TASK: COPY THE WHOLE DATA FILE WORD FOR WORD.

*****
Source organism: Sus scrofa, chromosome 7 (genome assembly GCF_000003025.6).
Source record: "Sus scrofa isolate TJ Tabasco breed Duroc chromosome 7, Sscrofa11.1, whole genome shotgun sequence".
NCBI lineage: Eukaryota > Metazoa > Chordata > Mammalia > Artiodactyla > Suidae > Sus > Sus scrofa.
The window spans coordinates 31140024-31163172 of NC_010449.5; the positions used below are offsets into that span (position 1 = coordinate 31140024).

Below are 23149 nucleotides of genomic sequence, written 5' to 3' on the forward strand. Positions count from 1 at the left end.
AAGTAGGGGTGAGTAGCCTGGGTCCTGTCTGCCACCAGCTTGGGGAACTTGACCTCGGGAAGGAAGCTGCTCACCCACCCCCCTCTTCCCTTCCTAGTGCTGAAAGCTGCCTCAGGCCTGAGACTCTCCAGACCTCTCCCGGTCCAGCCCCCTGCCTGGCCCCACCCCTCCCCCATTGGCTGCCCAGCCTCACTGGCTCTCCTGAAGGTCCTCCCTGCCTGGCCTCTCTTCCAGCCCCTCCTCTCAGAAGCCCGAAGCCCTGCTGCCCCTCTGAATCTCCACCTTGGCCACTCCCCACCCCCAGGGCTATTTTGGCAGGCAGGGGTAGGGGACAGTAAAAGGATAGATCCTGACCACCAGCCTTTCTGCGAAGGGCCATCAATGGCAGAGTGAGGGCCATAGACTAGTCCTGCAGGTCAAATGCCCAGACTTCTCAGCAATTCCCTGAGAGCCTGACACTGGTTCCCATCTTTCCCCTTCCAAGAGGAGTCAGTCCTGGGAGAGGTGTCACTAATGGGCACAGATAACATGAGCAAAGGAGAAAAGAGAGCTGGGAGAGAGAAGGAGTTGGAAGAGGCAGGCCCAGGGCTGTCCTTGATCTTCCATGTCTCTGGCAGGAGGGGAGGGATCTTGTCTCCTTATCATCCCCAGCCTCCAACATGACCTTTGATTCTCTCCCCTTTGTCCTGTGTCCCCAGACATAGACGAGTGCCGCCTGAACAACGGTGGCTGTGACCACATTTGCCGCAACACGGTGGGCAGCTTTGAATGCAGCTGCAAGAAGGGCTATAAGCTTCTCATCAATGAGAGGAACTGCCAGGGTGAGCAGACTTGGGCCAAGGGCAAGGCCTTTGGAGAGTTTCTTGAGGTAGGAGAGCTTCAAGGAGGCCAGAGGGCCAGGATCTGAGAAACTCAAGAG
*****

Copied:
Source organism: Sus scrofa, chromosome 7 (genome assembly GCF_000003025.6).
Source record: "Sus scrofa isolate TJ Tabasco breed Duroc chromosome 7, Sscrofa11.1, whole genome shotgun sequence".
NCBI lineage: Eukaryota > Metazoa > Chordata > Mammalia > Artiodactyla > Suidae > Sus > Sus scrofa.
The window spans coordinates 31140024-31163172 of NC_010449.5; the positions used below are offsets into that span (position 1 = coordinate 31140024).

Below are 23149 nucleotides of genomic sequence, written 5' to 3' on the forward strand. Positions count from 1 at the left end.
AAGTAGGGGTGAGTAGCCTGGGTCCTGTCTGCCACCAGCTTGGGGAACTTGACCTCGGGAAGGAAGCTGCTCACCCACCCCCCTCTTCCCTTCCTAGTGCTGAAAGCTGCCTCAGGCCTGAGACTCTCCAGACCTCTCCCGGTCCAGCCCCCTGCCTGGCCCCACCCCTCCCCCATTGGCTGCCCAGCCTCACTGGCTCTCCTGAAGGTCCTCCCTGCCTGGCCTCTCTTCCAGCCCCTCCTCTCAGAAGCCCGAAGCCCTGCTGCCCCTCTGAATCTCCACCTTGGCCACTCCCCACCCCCAGGGCTATTTTGGCAGGCAGGGGTAGGGGACAGTAAAAGGATAGATCCTGACCACCAGCCTTTCTGCGAAGGGCCATCAATGGCAGAGTGAGGGCCATAGACTAGTCCTGCAGGTCAAATGCCCAGACTTCTCAGCAATTCCCTGAGAGCCTGACACTGGTTCCCATCTTTCCCCTTCCAAGAGGAGTCAGTCCTGGGAGAGGTGTCACTAATGGGCACAGATAACATGAGCAAAGGAGAAAAGAGAGCTGGGAGAGAGAAGGAGTTGGAAGAGGCAGGCCCAGGGCTGTCCTTGATCTTCCATGTCTCTGGCAGGAGGGGAGGGATCTTGTCTCCTTATCATCCCCAGCCTCCAACATGACCTTTGATTCTCTCCCCTTTGTCCTGTGTCCCCAGACATAGACGAGTGCCGCCTGAACAACGGTGGCTGTGACCACATTTGCCGCAACACGGTGGGCAGCTTTGAATGCAGCTGCAAGAAGGGCTATAAGCTTCTCATCAATGAGAGGAACTGCCAGGGTGAGCAGACTTGGGCCAAGGGCAAGGCCTTTGGAGAGTTTCTTGAGGTAGGAGAGCTTCAAGGAGGCCAGAGGGCCAGGATCTGAGAAACTCAAGAG